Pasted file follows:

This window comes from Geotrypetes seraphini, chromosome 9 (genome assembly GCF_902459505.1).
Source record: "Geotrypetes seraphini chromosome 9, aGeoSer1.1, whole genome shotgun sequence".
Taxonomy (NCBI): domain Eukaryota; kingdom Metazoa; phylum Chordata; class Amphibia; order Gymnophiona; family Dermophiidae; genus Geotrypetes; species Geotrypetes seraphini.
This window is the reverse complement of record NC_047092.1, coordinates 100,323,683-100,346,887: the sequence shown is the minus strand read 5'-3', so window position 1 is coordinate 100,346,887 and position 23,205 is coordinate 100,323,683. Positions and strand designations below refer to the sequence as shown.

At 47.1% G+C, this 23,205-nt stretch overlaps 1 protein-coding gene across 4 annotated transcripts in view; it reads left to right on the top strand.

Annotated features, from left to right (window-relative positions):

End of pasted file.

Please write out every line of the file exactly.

This window comes from Geotrypetes seraphini, chromosome 9 (genome assembly GCF_902459505.1).
Source record: "Geotrypetes seraphini chromosome 9, aGeoSer1.1, whole genome shotgun sequence".
Taxonomy (NCBI): domain Eukaryota; kingdom Metazoa; phylum Chordata; class Amphibia; order Gymnophiona; family Dermophiidae; genus Geotrypetes; species Geotrypetes seraphini.
This window is the reverse complement of record NC_047092.1, coordinates 100,323,683-100,346,887: the sequence shown is the minus strand read 5'-3', so window position 1 is coordinate 100,346,887 and position 23,205 is coordinate 100,323,683. Positions and strand designations below refer to the sequence as shown.

At 47.1% G+C, this 23,205-nt stretch overlaps 1 protein-coding gene across 4 annotated transcripts in view; it reads left to right on the top strand.

Annotated features, from left to right (window-relative positions):